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U.S. WOMEN'S NATIONAL TEAM

October 21, 2009
TRANSITION GAME
WNT players learning to deal with club and country

By Charles Cuttone
Executive Editor

Former Boston Breaker Amy Rodriguez is among a younger generation of players learing to make the adjustment playing for club and country.
Former Boston Breaker Amy Rodriguez is among a younger generation of players learing to make the adjustment playing for club and country.
Linda Cuttone/Sports Vue Images
The advent of Women’s Professional Soccer has created a new set of challenges for some of the younger players with the U.S. National Team. Over the past five years, playing for the national team has been largely a full time profession. For some, like Heather O’Reilly, Carli Lloyd and Amy Rodriguez, it meant balancing college and country.

But a longer professional season, with games on both coasts and in the Midwest, coupled with a new environment and the loss of old support systems, can be a struggle on the field and off.

“The transition for me has been great, “ said Amy Rodriguez who was recently traded by the Boston Breakers to the expansion Philadelphia Independence. “I’ve really enjoyed playing with different players.”

Rodriguez, who helped USC to an NCAA Championship and was also a part of the Olympic Gold Medal winning team in the same year, says the biggest transition is from college to national team.

“It’s adapting to the game,” she said. “The difficulty comes in the adjustment period. Going from college games to the national team, the rules are different, it’s just finding your niche.”

Because of national team call ups in her junior and senior years, Rodriguez missed a lot of school time, something she is busy making up for this offseason. In fact, she is joining the national team for their friendly against Germany a little later than her teammates because of her class schedule.

“It’s better for me when I’m able to play for different coaches with new and different attacking styles,” said Rodriguez. For her, that means 2010 will see her playing under her fourth coach in as many years, starting with Ali Khosroshahin at USC, Pia Sundhage with the National Team, Tony DiCicco with the Breakers, and now Paul Riley with the Independence.

After being named National College Player of the Year by Soccer News Net in 2007, when USC won the national title, Rodriguez spent 2008 with the national team and the Trojans, and then was the first overall selection in the WPS draft by the Breakers. Her first year as a pro was frustrating.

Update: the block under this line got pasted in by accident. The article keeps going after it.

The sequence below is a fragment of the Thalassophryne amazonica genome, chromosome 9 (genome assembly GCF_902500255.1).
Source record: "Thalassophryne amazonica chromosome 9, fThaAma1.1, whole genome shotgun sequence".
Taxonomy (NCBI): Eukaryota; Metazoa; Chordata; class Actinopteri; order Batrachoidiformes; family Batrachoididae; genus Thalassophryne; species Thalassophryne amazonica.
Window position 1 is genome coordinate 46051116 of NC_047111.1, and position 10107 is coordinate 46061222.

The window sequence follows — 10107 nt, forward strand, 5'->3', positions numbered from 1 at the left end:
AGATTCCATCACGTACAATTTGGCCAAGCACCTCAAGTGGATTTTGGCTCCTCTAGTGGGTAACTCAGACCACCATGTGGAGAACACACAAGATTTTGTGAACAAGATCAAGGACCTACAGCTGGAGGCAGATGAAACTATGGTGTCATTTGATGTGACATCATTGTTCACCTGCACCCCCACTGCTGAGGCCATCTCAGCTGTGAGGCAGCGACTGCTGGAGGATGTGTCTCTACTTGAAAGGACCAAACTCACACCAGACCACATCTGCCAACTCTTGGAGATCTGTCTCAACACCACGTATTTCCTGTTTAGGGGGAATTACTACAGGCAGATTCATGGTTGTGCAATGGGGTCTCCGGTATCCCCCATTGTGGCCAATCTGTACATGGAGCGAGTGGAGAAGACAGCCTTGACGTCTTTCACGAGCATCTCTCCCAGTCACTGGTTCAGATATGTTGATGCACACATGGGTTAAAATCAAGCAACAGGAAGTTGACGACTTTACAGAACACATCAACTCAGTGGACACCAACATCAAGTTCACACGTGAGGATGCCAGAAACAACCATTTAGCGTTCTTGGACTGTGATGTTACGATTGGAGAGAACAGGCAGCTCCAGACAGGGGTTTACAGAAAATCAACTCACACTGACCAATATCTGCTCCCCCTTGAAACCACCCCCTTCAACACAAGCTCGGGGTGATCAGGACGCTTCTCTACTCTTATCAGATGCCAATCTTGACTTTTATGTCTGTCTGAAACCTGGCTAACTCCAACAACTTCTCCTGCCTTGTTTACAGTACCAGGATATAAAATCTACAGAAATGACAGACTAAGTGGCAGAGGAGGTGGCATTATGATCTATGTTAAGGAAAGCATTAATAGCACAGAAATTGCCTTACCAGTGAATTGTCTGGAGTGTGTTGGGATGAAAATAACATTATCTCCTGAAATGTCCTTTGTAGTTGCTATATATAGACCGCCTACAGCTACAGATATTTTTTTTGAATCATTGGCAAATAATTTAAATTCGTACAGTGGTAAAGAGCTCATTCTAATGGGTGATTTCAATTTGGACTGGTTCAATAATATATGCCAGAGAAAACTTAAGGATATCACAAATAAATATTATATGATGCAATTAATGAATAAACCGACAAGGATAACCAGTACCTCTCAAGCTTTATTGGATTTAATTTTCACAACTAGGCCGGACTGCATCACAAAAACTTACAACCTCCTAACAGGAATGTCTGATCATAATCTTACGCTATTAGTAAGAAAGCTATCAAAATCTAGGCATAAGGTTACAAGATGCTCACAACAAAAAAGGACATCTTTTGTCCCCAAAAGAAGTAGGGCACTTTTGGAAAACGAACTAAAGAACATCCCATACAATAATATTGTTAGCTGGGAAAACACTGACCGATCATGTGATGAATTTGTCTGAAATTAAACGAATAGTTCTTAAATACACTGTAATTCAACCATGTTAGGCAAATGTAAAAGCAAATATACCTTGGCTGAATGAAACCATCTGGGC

“For me it was a season of tough results, “ said Rodriguez, who struggled to find her form with the Breakers, scoring only one goal. “We’d beat a team one week, then lose to them the next.

“I thought it was very competitive. The caliber of the players and coaches was very high.” Rodriguez says the competiveness of the league was evident throughout the season. “LA had a great run at the start of the season, then couldn’t win.”

For some players, the move to a professional club is a bit more difficult, with struggles both on and off the field. National team midfielder Carli Lloyd, who signed with Sky Blue FC on Monday, faced those difficulties in her first WPS season.

“With Chicago as well as any other team, you get thrown into a group and have to perform well and you don’t know each other’s tendencies. By the time you’re getting comfortable with each other, the season is almost over,” said Lloyd.

Lloyd hopes that moving to her hometown team, one that includes five other players with U.S. National Team experience, will be easier for her.

“There’s so many familiar faces that I know on the team, so we’ll be able to gel well on the team,” said the 27-year-old native of Delran, NJ, who played four years for Rutgers on the same field Sky Blue call home.

Rodriguez is looking forward to joining the Independence and to her first trip to Philadelphia, but in the meantime is off to Germany, where the National Team will face the European champions on October 29 at the newly constructed Impuls Arena in Augsburg. She will then return to school before joining the Independence.

“It’s a constant battle with my suitcase,” Rodriguez said.

Of course, with experience, the battle becomes more easily won, at least according to one veteran of the National Team and both the WPS and its predecessor, the Women’s United Soccer Association.

“You get used to living out of a suitcase,” she Heather Mitts, who like Rodriguez is making the move from the Breakers to the Independence . “We’ve been doing it for so long, it’s not a big deal.”




   
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